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The cost of Thanksgiving dinner is down slightly from last year

ARI SHAPIRO, HOST:

As friends and families gather around the dinner table later this week, some will be giving thanks for lower inflation. Grocery prices are still high, but they're not climbing as fast as they had been. And for many people, the cost of cooking up a Thanksgiving feast is actually a little lower this year than it was last. NPR's Scott Horsley reports.

SCOTT HORSLEY, BYLINE: Standing outside a supermarket a few days before the most food-centric holiday of the year, Angelina Murray has a familiar complaint about food prices.

ANGELINA MURRAY: They are high. They are high. But that's the cost of living. That's what it is. It's nothing that we can do. Until prices come down, we're just going to have to deal.

HORSLEY: The American Farm Bureau Federation, which has been tracking Thanksgiving prices for almost four decades, agrees this year's bill is historically high, but not quite as high as last year's. That's welcome news for Bridget Kaiser, whose menu includes turkey, stuffing, mashed potatoes and lots of pie. She and her husband are hosting nearly two dozen people this year.

BRIDGET KAISER: My mom, his mom, his brother, his brother's wife, friends of my kid's from her school, from families that don't celebrate, and a family that lives in my mom's basement.

HORSLEY: The Farm Bureau says the overall cost of a traditional feast is down about 4.5% from a year ago, largely thanks to falling turkey prices. Food economist Michael Swanson of Wells Fargo says turkey farmers raised a lot more birds this summer in preparation for this week's meal.

MICHAEL SWANSON: All of them put a lot more birds in the barn, and they're heavier birds. So there's a lot of turkey available right now, and they just have to price it down to move it.

HORSLEY: But some of the money shoppers save on turkey may get gobbled up elsewhere. Sweet potato prices are slightly higher than a year ago, and Swanson says russet potatoes are a lot more expensive.

SWANSON: A year ago, the Pacific Northwest was in a terrible drought, and that really hurt the potato seed for this year. So they're still kind of doing the catch-up. They had a good year this year, but it takes a while to get that supply chain to un-kink.

HORSLEY: And then there's the great cranberry conundrum. The price of fresh cranberries is way down this year thanks to a bumper crop. But if your family likes the canned variety, the kind where you can still see the ridges of the can even when it's on the plate, expect to pay a lot more as a result of higher processing and packaging costs.

SWANSON: The entire canned market is up. Whether you're talking about beans or cranberries or pumpkins, canned prices really shot up.

HORSLEY: David Chavern, who represents packaged food companies as head of the Consumer Brands Association, warns the price of canned goods could go even higher next year if the Biden administration slaps new tariffs on imported steel.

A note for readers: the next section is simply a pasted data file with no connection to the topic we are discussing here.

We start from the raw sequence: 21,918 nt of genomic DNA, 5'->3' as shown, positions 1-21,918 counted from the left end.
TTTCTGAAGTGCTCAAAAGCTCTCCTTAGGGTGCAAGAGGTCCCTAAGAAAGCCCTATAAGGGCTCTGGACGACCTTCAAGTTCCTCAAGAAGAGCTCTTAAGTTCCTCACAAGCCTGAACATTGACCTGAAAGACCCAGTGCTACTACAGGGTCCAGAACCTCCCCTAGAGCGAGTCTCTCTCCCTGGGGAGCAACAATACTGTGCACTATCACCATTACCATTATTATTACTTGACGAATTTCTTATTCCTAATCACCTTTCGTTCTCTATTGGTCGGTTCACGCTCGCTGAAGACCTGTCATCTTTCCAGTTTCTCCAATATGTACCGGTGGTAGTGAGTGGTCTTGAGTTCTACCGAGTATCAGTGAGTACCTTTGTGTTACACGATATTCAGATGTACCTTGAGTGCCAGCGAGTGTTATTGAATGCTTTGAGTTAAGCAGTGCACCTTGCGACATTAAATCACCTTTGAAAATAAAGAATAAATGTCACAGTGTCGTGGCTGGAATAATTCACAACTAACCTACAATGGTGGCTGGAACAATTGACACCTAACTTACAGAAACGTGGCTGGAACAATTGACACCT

DAVID CHAVERN: We've been pleased that the Department of Commerce has held off on those tariffs for the most part, but there's going to be a final determination at the beginning of 2024 that we're watching very closely.

HORSLEY: In the meantime, Chavern's planning his own Thanksgiving feed with plenty of friends and family.

CHAVERN: We're expecting it to be pretty big ourselves. It is still some element of this pent-up post-COVID demand to connect with people. It's great. From our perspective, we love having people around.

HORSLEY: Back at the supermarket, Colton Parker and Carrie Murray are loading groceries into the back of their car. By now, they've gotten a little numb to high prices at the supermarket, but they still did a double take at the long receipt.

COLTON PARKER: It was - we weren't looking at the prices until we stepped out. And then looking at the receipt, you say, oh, wow.

CARRIE MURRAY: Yeah. I think I was surprised that a lot of the produce was on sale. Like, that was kind of a nice surprise. Things that are expensive - it's the stuff that has been expensive for a while.

PARKER: But, you know, it's for family. It's for the holidays.

HORSLEY: Some shoppers say they are cutting corners here and there - switching to store brands, for example. But most say Thanksgiving is a time to count blessings, not hunt for bargains. Overall, grocery prices have risen just over 2% during the last 12 months, after a jump of more than 12% the previous year. If other food prices, like turkey, actually start to come down, that will be gravy.

Scott Horsley, NPR News, Washington. Transcript provided by NPR, Copyright NPR.

NPR transcripts are created on a rush deadline by an NPR contractor. This text may not be in its final form and may be updated or revised in the future. Accuracy and availability may vary. The authoritative record of NPR’s programming is the audio record.

Scott Horsley is NPR's Chief Economics Correspondent. He reports on ups and downs in the national economy as well as fault lines between booming and busting communities.